That said: It’s only been one episode, and I want to be clear that an assessment like this doesn’t quite honor the immense complexities that go into working with a campaign that aims to win the highest office of the land. (I can’t even begin to imagine the number of clearances that the production must go through.) The podcast is slated to run up until the election in November, and I have a good amount of faith that the team will figure out a way to take this powerful, powerful novelty — let’s not forget the fact that the first presidential campaign podcast is a major milestone for the emerging medium — and fashion it out into a genuine tool of political communication in the future.

What’s next for PSM? Weiss-Berman: “We’re working on lots of great stuff and something I’m really excited about is that we’re trying many different styles. So we’re doing a very heavily produced short-run serialized mystery show, a really fun chat show with The New York Times, Women of the Hour season two with Lena Dunham, and we’re developing a bunch of original shows. And so much more! And all the shows are really different, with amazingly diverse hosts, so I’m hoping they bring in audiences that are new to podcasting.”

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The convention bump. The Republican and Democratic conventions were dramatic and often confusing affairs, and it seems like a significant number of folks turned to political podcasts to figure some stuff out. Indeed, several enjoyed noticeable jumps in downloads across the two-week period. Some highlights:

  • The NPR Politics Podcast saw more than a 50 percent increase in weekly unique downloaders. (That metric tracks the number of individual listeners based on measurements of IP addresses.) The podcast dropped episodes every morning across the conventions, with each edition covering the goings-on of the night before.
  • Panoply reportedly experienced a 35 percent increase in weekly downloads (over the average of the previous four weeks) among their set of political podcasts: the Slate Political Gabfest, The Gist, and Vox’s The Weeds. The Gist, which is already a daily podcast, opted to drop short review episodes every morning in addition to its normal episodes across the period. The other two shows maintained their weekly schedules.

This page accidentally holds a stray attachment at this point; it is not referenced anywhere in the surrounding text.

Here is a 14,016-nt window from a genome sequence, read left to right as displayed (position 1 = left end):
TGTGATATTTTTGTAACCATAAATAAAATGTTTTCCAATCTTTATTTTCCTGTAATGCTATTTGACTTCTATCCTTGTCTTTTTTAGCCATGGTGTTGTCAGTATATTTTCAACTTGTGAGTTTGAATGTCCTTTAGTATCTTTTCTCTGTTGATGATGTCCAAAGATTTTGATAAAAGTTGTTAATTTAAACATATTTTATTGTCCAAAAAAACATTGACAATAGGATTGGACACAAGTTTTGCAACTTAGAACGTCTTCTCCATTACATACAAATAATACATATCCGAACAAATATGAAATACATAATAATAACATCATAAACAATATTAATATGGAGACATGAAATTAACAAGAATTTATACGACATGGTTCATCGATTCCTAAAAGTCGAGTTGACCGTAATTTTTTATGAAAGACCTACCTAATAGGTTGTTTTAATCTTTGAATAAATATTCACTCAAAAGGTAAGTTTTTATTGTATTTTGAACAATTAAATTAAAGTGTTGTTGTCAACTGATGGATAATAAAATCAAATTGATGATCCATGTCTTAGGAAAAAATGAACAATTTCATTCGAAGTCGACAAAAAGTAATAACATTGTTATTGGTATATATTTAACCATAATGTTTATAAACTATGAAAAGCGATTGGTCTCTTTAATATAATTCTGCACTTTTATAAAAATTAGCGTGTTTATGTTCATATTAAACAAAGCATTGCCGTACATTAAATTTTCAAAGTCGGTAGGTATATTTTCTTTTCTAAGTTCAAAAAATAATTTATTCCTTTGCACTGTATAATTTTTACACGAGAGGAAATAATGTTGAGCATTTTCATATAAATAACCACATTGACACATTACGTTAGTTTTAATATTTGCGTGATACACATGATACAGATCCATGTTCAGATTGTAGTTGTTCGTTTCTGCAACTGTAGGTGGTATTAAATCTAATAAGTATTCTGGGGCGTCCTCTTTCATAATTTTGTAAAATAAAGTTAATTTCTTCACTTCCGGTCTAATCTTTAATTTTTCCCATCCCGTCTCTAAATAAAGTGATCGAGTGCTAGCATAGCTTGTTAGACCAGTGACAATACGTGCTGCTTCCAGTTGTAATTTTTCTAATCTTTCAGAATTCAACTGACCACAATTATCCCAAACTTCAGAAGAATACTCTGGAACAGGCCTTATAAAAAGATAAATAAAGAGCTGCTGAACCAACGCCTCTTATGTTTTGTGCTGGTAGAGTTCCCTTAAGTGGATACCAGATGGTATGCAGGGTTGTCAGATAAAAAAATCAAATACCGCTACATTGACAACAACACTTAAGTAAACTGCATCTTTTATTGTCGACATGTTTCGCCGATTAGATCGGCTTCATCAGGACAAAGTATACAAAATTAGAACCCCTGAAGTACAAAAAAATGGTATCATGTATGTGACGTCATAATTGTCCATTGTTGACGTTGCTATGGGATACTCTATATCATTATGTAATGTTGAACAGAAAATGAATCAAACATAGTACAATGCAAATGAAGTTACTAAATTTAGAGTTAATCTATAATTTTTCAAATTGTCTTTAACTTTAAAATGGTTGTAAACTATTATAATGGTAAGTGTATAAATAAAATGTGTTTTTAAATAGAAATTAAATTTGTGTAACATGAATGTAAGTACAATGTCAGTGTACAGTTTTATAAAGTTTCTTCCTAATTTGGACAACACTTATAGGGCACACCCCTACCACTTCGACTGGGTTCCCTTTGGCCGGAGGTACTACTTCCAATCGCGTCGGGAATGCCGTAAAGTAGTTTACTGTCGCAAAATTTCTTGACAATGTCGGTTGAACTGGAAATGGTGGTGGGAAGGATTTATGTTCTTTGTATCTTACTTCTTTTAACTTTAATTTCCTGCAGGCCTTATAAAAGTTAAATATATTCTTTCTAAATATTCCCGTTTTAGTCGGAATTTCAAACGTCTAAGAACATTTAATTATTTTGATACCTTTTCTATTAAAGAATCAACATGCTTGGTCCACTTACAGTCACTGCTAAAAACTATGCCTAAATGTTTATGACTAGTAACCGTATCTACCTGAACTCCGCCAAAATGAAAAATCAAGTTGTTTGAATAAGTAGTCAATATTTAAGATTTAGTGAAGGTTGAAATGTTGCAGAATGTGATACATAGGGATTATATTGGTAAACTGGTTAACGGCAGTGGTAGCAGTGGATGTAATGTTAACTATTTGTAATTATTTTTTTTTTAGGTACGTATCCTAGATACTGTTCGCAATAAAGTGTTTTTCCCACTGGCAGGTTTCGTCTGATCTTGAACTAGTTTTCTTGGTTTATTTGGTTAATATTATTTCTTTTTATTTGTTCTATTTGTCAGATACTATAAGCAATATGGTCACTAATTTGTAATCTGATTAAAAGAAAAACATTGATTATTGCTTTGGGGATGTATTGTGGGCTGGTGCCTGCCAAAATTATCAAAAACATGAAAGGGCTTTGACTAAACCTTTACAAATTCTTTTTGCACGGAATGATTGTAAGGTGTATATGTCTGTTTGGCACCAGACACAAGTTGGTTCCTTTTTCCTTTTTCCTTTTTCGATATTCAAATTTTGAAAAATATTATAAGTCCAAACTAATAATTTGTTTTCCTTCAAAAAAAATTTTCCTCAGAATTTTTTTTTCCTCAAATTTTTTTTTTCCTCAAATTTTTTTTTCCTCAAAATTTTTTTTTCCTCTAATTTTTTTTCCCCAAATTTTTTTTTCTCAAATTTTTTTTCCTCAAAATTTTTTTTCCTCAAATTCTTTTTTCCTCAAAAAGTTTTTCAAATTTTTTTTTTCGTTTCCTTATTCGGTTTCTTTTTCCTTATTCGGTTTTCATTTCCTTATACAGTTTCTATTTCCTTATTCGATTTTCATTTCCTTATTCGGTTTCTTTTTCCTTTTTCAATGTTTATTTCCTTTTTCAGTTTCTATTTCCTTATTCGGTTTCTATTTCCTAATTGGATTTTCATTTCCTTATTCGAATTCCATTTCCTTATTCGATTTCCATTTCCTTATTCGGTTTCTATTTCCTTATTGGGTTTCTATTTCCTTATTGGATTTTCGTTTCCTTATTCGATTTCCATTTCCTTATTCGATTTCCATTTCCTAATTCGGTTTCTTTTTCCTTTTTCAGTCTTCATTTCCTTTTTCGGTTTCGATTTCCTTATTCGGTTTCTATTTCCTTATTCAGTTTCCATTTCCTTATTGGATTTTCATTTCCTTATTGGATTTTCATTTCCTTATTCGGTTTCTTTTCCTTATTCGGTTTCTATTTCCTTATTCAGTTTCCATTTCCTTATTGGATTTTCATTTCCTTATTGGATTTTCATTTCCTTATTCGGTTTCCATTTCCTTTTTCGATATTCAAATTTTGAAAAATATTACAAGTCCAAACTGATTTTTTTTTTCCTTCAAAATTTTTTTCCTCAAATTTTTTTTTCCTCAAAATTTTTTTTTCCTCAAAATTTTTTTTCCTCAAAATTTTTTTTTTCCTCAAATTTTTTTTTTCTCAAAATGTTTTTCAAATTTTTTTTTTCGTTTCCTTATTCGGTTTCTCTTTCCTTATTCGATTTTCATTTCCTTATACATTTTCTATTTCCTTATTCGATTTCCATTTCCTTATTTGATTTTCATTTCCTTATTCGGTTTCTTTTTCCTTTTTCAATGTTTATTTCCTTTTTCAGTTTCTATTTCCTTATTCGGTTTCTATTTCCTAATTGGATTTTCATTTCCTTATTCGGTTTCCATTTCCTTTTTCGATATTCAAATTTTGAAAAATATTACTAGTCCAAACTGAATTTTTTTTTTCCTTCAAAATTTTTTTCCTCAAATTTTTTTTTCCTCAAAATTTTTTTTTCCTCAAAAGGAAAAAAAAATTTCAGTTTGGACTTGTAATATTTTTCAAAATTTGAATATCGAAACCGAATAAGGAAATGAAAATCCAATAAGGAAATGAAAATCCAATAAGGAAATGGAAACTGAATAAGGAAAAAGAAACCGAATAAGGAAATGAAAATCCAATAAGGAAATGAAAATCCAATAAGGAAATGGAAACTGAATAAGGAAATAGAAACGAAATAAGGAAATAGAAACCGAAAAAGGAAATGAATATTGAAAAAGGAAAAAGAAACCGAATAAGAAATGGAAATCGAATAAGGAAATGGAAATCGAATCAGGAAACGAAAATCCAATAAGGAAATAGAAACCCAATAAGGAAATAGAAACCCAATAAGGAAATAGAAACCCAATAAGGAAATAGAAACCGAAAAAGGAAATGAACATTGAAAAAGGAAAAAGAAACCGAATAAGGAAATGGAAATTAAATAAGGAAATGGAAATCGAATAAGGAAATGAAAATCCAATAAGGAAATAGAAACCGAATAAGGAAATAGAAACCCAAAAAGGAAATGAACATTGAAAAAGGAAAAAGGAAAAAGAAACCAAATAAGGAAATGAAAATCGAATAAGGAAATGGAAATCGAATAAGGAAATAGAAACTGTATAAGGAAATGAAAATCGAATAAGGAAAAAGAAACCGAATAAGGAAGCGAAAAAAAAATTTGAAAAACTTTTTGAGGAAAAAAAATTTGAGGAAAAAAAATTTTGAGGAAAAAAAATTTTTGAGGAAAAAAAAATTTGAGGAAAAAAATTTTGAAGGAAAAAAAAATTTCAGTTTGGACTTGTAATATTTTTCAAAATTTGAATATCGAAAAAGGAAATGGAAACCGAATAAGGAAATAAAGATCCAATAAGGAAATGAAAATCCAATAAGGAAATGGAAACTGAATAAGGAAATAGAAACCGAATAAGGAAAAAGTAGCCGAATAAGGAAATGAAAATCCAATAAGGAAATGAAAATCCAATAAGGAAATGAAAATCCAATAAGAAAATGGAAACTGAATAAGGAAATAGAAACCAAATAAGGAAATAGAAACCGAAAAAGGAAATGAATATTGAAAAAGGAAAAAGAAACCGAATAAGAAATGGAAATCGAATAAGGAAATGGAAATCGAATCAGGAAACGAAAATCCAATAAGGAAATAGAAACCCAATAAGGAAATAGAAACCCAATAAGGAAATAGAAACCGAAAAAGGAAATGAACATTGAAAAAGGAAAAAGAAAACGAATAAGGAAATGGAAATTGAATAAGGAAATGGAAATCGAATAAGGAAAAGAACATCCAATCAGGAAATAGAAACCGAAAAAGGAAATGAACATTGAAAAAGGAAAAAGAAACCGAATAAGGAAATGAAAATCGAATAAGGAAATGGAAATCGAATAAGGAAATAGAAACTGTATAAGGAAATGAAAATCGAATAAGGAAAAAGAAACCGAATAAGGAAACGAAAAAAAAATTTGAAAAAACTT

• The FiveThirtyEight Elections podcast also saw “a big rise in downloads and rankings,” according to producer Jody Avirgan. A spokesperson later added that over the convention period, the team “saw consumption of the Elections podcast increase nearly 300 percent compared to daily consumption before the conventions.” The podcast also dropped episodes daily across the two events.
  • The Ringer’s Keepin’ It 1600, which features former Obama administration staffers Jon Favreau and Dan Pfeiffer, saw a bump of about 15 percent. Before the conventions, the podcast had steadily grown up to an average of over 200,000 downloads per episode, and went up to about 230,000 downloads per episode through the two events.
  • BuzzFeed’s No One Knows Anything saw a “171 percent increase in downloads during the two weeks of the conventions, compared to the two weeks before the conventions,” said Meg Cramer, who produces the show. “But, it’s hard to make comparisons, because our convention coverage was different from our weekly show. (Several topical mini-episodes, vs. one big show.)”

These event-based growth bursts are extremely valuable, but the real question is whether the shows will be able to retain the influx of new listeners. Brent Baughman, who produces the NPR Politics Podcast, tells me that, while it’s still a little too early to tell, he estimates that about three-quarters of the podcast’s new listeners have stuck around since the conventions. He also notes that the podcast now enjoys an audience of over 560,000 weekly unique downloaders.

It should be noted that the bumps didn’t come from organic discovery alone. Around the convention period, FiveThirtyEight carried out aggressive cross-promotion efforts that hoped to draw in audiences that exist on its other platforms and on platforms controlled by parent ESPN. Those efforts included a refocus on embedding the podcast in FiveThirtyEight articles, adding language that welcomed new listeners to the show, featuring the podcast in the ESPN app, and working with ESPN Radio to run a spot on terrestrial stations promoting the podcast. “That’s going to start working into the rotation soon, I hope,” Avirgan added. “It’s not going to be a huge push, but frankly I imagine a lot of the kinds of folks who are just tuning in to the election are the types of folks who are listening to ESPN Radio, etc. So, we’re trying to be smart about targeting that group.”

NPR marshalled similar efforts of their own. On July 14, Gimlet’s Reply All dropped an episode containing a guest dispatch by NPR reporter and Politics Podcast cohost Sam Sanders (who, by the way, is an absolute star) that focused on the shooting in Dallas. And in the following two weeks, NPR director of programming Israel Smith coordinated a strong cross-promotion push across the organization’s other podcasts, acutely focusing attention onto the Politics Podcast and its presence on the convention floors.

Key national events like these conventions are essential opportunities for podcasts — or any new medium, really — to prove their worth as possible additions to the world’s wider information architecture, and the onus is on them to make themselves known in times when collective reality feels increasingly distorted.